- Composed by Stephen Warbeck
- Silva Screen / 2015 / 63m
Set in the later years of the British rule in India, Indian Summers is a ten-part series looking at a group of British socialites who spend their summers in a town near the Himalayan foothills. The key focus is of course on their relationships with the locals and the growing resistance among the Indians towards their unwanted overlords. It’s a very handsome production – it looks so beautiful (though Malaysia actually stands in for India) – and Julie Walters leads an excellent cast – but it all felt a bit muted to me, the drama itself very monochrome in contrast to the vivid colours of the sights and sounds.
Responsible for the aural side of that coin is Stephen Warbeck, who made his name in British television before making the move into film in the late 1990s (winning an Oscar for Shakespeare in Love). His music is a delicious mix of Indian styles and feelings with much more Western melodies and drama, the orchestra augmented by numerous soloists; while all “Indian” film music written by Europeans and Americans is essentially that, it’s of course very appropriate here given the subject matter and the fact that it’s deliberately “Western music” with an Indian tinge rather than an attempt at something more authentically Indian is probably wise.
The album starts, appropriately enough, at “The Beginning”, a bustling sort of cue, an array of exotic percussion and other Indian soloists – a kind of measured chaos, with the main theme (vaguely – and I’m sure entirely coincidentally – reminiscent of Elliot Goldenthal’s from Final Fantasy) making its first, brief appearance; and the opening sequence of five cues – running twelve minutes or so – is truly outstanding, setting the scene perfectly. Much calmer and laid back is “Indian Summers” which follows, the percussion this time gentler, the reed solo which dominates the early exchanges exotic and gorgeous; gradually the strings build, the feeling warm and languid and unending, rather like Indian summers in fact. Then the main theme gets a gorgeous arrangement in “Aafrin and Seeta”, piano dominating with other soloists lending the local flavour, alongside that thus far ever-present percussion. “Defiance” ups the tempo and the drama, with a growing tension in the air, a noble passion running through it; then “Simla” is an elegant, achingly beautiful waltz, but also it has a strained feel, things palpably being left unsaid.
Some subtle electronics are heard in the suspenseful “A Matter of Honour”, gently nailbiting in its way. “Song for Rain” features a yearning wordless vocal, then the yearning is taken up by a reed and turns to sorrow and hurt in “Before the Hanging”. “The Hills” continues the mood but it’s a piece of fascinating colour, just a solo Indian guitar of some sort against percussion but Warbeck draws much out of that, complex textures emerging. Complex too is “Alice and Aafrin”, delicate hints of the main theme not quite willing to reveal themselves – again that undercurrent of things being left unsaid, emotions left unresolved. It’s clever film music, making its point subtly but effectively.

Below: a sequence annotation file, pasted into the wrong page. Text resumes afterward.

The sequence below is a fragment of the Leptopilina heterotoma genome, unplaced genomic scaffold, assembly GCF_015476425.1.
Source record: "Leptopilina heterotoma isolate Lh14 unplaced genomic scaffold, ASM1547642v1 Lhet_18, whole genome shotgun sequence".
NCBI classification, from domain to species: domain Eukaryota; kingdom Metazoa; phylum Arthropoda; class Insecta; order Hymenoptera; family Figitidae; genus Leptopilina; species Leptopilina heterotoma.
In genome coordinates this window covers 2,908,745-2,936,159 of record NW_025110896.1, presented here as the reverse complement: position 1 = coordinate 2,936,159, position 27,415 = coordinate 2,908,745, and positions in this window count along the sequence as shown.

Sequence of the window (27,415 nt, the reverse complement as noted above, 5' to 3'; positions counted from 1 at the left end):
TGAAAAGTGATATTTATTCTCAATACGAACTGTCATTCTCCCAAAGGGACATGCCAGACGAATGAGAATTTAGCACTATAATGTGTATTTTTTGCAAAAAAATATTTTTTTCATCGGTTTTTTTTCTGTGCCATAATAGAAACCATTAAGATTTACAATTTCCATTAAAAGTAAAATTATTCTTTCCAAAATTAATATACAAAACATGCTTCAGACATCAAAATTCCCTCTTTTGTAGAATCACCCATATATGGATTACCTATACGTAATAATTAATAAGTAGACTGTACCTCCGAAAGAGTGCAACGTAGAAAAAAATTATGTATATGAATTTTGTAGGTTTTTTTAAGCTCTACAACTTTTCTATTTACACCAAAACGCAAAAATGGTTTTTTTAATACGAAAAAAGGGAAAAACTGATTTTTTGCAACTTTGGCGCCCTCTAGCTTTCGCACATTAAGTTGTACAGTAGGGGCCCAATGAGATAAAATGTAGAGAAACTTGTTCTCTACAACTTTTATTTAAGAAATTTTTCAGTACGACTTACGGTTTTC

“The Gun” brings the tempo back up again, and a frenzy builds with layer upon layer of percussion and solo winds backed by the strings, energetic and very tense. A piano solo provides the release in the next cue, “Alice”, a beautiful reprise of the waltz theme from earlier in the score, and one of the score’s loveliest moments. “The Dance and the Kiss” has a driving energy to it, also an air of mystery (it’s far from what you might expect from the cue title). By contrast “The Hut” is delicate, tender, romantic and absolutely beautiful.
The landscape in “The Coroner” turns completely bleak and desolate, awkward little phrasings intertwining to create disharmony. This leads into the gorgeous “The Conversation”, a beautiful musical dance, so full of feeling. “To the Club” is refreshing and airy before things turn a little sour again in “Eviction Notice”, an anger bubbling towards the surface. “Aafrin” offers a brief, romantic interlude but the score’s darkness reaches its zenith in its longest cue, the six-minute “The Hospital”, which pulses sorrowfully along before the main theme struggles to break out in the later moments. Fortunately there’s a jolly spirit to “Waiting for Night”, a sprightly piece with a dramatic sting in its tail, explored more fully in “Murder Charge” which is another of the score’s signature “controlled chaos” pieces. Things are then wrapped up in the splendid “The End”, the main theme getting one last workout.
Stephen Warbeck has written some fine music before but there is a depth to Indian Summers which sets it apart as the finest thing I’ve heard him do so far. It’s rich and at times emotionally complex, but at the same time it has a relaxing quality to it – the hour-long album moves at a leisurely pace but seems to drift along as if carried by a gentle breeze, thanks in part to the almost ever-present percussive underbelly; and the local Indian colour is injected with great skill, the score’s key component being the clash of cultures. It’s the finest television music I’ve heard so far this year and is highly recommended.